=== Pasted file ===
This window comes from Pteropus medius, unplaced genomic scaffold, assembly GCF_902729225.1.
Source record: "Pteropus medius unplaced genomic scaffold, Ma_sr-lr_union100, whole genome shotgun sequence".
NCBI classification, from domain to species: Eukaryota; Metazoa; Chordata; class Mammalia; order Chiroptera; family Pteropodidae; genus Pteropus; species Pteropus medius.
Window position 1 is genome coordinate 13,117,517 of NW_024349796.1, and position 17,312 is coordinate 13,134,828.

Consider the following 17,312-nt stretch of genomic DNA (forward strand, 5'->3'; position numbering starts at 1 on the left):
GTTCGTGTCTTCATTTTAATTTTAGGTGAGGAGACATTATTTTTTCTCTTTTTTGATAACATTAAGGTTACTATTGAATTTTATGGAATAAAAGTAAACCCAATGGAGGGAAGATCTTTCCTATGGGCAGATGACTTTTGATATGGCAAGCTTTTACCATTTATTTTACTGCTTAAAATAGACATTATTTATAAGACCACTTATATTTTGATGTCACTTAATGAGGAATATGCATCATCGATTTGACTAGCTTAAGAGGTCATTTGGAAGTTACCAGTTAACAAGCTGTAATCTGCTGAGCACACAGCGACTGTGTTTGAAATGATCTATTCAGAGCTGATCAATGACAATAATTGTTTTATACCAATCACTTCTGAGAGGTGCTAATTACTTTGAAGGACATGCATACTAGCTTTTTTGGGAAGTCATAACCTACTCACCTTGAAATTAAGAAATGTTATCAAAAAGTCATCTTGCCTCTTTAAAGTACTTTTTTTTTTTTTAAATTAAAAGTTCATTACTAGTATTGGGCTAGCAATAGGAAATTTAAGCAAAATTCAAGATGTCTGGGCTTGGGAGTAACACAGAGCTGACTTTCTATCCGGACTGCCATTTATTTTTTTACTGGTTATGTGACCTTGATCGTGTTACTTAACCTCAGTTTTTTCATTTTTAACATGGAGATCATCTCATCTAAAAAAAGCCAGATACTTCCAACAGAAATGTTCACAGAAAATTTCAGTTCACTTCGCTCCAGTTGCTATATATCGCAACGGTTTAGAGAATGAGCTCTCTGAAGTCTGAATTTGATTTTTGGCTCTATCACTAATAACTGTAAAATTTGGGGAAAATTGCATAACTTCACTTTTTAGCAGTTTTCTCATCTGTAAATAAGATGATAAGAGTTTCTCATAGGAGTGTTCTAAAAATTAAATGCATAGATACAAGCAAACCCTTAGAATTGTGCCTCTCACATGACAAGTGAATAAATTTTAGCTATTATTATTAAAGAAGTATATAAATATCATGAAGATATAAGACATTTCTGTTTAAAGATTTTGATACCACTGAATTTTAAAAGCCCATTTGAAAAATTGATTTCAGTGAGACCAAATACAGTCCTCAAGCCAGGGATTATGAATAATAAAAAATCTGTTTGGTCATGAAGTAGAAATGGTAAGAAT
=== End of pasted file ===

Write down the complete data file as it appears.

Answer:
This window comes from Pteropus medius, unplaced genomic scaffold, assembly GCF_902729225.1.
Source record: "Pteropus medius unplaced genomic scaffold, Ma_sr-lr_union100, whole genome shotgun sequence".
NCBI classification, from domain to species: Eukaryota; Metazoa; Chordata; class Mammalia; order Chiroptera; family Pteropodidae; genus Pteropus; species Pteropus medius.
Window position 1 is genome coordinate 13,117,517 of NW_024349796.1, and position 17,312 is coordinate 13,134,828.

Consider the following 17,312-nt stretch of genomic DNA (forward strand, 5'->3'; position numbering starts at 1 on the left):
GTTCGTGTCTTCATTTTAATTTTAGGTGAGGAGACATTATTTTTTCTCTTTTTTGATAACATTAAGGTTACTATTGAATTTTATGGAATAAAAGTAAACCCAATGGAGGGAAGATCTTTCCTATGGGCAGATGACTTTTGATATGGCAAGCTTTTACCATTTATTTTACTGCTTAAAATAGACATTATTTATAAGACCACTTATATTTTGATGTCACTTAATGAGGAATATGCATCATCGATTTGACTAGCTTAAGAGGTCATTTGGAAGTTACCAGTTAACAAGCTGTAATCTGCTGAGCACACAGCGACTGTGTTTGAAATGATCTATTCAGAGCTGATCAATGACAATAATTGTTTTATACCAATCACTTCTGAGAGGTGCTAATTACTTTGAAGGACATGCATACTAGCTTTTTTGGGAAGTCATAACCTACTCACCTTGAAATTAAGAAATGTTATCAAAAAGTCATCTTGCCTCTTTAAAGTACTTTTTTTTTTTTTAAATTAAAAGTTCATTACTAGTATTGGGCTAGCAATAGGAAATTTAAGCAAAATTCAAGATGTCTGGGCTTGGGAGTAACACAGAGCTGACTTTCTATCCGGACTGCCATTTATTTTTTTACTGGTTATGTGACCTTGATCGTGTTACTTAACCTCAGTTTTTTCATTTTTAACATGGAGATCATCTCATCTAAAAAAAGCCAGATACTTCCAACAGAAATGTTCACAGAAAATTTCAGTTCACTTCGCTCCAGTTGCTATATATCGCAACGGTTTAGAGAATGAGCTCTCTGAAGTCTGAATTTGATTTTTGGCTCTATCACTAATAACTGTAAAATTTGGGGAAAATTGCATAACTTCACTTTTTAGCAGTTTTCTCATCTGTAAATAAGATGATAAGAGTTTCTCATAGGAGTGTTCTAAAAATTAAATGCATAGATACAAGCAAACCCTTAGAATTGTGCCTCTCACATGACAAGTGAATAAATTTTAGCTATTATTATTAAAGAAGTATATAAATATCATGAAGATATAAGACATTTCTGTTTAAAGATTTTGATACCACTGAATTTTAAAAGCCCATTTGAAAAATTGATTTCAGTGAGACCAAATACAGTCCTCAAGCCAGGGATTATGAATAATAAAAAATCTGTTTGGTCATGAAGTAGAAATGGTAAGAAT